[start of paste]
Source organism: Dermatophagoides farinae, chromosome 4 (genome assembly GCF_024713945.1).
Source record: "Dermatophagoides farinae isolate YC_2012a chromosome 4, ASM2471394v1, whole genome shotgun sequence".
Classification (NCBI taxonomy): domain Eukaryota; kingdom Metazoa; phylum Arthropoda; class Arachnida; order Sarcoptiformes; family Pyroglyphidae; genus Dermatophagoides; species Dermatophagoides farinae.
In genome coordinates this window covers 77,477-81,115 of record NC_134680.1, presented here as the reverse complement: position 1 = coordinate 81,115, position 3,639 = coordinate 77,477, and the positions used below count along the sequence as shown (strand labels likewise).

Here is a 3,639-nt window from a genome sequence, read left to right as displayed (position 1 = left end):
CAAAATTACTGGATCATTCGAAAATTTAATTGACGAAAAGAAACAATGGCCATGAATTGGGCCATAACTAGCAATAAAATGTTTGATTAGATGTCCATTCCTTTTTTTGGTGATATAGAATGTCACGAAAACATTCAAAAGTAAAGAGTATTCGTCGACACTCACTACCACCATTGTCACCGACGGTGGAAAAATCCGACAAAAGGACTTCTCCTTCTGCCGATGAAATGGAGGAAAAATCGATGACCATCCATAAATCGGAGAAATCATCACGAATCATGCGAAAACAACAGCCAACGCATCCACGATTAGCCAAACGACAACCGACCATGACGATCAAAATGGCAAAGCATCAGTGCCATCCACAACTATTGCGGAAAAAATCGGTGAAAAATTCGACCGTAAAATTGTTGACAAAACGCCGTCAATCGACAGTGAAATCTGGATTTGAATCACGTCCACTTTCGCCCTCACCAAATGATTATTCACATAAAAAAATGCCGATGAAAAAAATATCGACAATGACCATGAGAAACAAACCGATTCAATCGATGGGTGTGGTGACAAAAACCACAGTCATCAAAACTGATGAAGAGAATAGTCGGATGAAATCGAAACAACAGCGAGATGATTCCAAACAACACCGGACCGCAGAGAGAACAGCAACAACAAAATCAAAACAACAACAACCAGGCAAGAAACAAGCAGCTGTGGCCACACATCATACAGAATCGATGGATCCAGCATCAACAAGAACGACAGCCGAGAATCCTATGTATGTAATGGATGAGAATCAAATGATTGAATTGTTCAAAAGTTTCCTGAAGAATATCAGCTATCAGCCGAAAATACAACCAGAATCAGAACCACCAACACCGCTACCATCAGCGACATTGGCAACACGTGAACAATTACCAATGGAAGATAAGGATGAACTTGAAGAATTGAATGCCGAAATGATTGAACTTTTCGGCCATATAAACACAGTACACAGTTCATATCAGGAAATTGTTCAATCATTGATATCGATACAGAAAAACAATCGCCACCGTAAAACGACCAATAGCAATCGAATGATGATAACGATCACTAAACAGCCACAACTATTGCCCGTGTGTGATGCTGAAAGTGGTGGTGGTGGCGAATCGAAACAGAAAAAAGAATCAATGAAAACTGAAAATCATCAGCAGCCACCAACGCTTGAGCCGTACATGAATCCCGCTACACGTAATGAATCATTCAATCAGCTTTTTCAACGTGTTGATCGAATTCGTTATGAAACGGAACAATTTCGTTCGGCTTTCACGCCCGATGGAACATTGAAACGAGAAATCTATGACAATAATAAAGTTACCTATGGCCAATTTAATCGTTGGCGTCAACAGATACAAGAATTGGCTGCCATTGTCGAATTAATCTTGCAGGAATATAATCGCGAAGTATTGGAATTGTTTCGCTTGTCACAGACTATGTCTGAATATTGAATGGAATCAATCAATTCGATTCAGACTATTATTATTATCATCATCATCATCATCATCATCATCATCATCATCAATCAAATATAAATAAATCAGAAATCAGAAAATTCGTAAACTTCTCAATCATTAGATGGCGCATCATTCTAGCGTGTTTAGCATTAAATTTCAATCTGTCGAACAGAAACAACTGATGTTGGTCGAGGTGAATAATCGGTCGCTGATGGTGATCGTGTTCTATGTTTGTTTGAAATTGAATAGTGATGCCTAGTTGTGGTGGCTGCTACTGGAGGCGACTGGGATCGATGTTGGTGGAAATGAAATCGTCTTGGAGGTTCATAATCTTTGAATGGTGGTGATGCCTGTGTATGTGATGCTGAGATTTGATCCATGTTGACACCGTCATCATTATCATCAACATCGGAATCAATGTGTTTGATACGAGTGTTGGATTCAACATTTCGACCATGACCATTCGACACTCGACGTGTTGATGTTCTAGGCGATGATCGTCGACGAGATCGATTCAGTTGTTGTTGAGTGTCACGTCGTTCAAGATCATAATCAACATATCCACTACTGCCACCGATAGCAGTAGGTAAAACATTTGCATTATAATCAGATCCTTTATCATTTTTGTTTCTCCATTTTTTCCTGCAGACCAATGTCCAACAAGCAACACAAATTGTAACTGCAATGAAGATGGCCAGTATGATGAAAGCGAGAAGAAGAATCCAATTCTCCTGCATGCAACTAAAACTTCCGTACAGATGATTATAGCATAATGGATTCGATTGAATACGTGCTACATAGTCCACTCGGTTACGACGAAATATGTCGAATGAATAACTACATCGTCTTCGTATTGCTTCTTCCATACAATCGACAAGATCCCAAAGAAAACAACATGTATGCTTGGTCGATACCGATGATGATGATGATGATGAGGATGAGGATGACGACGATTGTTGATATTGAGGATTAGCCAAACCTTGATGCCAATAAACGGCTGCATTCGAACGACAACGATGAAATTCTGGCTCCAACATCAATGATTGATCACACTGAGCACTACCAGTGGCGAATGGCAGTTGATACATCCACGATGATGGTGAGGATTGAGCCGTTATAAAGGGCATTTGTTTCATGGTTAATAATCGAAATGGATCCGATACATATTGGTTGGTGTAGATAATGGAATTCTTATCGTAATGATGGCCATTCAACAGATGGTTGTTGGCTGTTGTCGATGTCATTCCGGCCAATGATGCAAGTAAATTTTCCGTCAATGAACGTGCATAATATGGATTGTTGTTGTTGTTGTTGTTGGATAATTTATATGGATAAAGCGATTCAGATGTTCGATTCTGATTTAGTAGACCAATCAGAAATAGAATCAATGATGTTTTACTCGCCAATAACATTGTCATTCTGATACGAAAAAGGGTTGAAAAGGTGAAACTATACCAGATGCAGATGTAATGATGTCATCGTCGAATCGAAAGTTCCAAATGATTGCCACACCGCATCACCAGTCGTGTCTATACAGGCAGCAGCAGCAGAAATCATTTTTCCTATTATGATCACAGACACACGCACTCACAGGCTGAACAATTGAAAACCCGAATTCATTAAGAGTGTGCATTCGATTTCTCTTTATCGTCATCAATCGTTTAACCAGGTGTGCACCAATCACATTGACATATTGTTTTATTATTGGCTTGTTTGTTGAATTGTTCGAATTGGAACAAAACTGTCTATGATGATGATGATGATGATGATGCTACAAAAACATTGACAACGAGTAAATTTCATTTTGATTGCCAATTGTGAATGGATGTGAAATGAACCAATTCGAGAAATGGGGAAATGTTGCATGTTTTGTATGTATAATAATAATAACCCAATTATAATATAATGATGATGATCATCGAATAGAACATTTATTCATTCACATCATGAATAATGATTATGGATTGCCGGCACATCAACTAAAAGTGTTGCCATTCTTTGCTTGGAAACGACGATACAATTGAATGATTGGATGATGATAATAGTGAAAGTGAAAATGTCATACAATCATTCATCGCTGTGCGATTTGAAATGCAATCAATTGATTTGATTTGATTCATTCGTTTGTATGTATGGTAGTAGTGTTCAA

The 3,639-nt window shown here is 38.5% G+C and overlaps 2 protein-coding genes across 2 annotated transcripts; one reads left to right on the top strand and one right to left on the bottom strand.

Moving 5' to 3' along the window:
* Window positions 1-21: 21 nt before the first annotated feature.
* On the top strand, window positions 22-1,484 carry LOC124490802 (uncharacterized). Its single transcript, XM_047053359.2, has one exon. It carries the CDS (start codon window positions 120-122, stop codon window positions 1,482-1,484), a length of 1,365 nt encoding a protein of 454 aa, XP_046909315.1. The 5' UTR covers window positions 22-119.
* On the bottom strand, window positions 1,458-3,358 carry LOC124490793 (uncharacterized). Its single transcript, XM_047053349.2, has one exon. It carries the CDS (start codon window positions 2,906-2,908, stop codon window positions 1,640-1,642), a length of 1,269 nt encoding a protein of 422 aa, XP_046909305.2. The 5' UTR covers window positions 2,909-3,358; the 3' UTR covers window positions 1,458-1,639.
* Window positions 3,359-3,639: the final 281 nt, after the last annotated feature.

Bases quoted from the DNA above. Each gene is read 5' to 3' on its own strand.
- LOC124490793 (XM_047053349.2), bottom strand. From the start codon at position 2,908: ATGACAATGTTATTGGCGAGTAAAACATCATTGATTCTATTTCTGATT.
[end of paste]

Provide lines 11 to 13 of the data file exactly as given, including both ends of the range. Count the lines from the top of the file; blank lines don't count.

* On the bottom strand, window positions 1,458-3,358 carry LOC124490793 (uncharacterized). Its single transcript, XM_047053349.2, has one exon. It carries the CDS (start codon window positions 2,906-2,908, stop codon window positions 1,640-1,642), a length of 1,269 nt encoding a protein of 422 aa, XP_046909305.2. The 5' UTR covers window positions 2,909-3,358; the 3' UTR covers window positions 1,458-1,639.
* Window positions 3,359-3,639: the final 281 nt, after the last annotated feature.

Bases quoted from the DNA above. Each gene is read 5' to 3' on its own strand.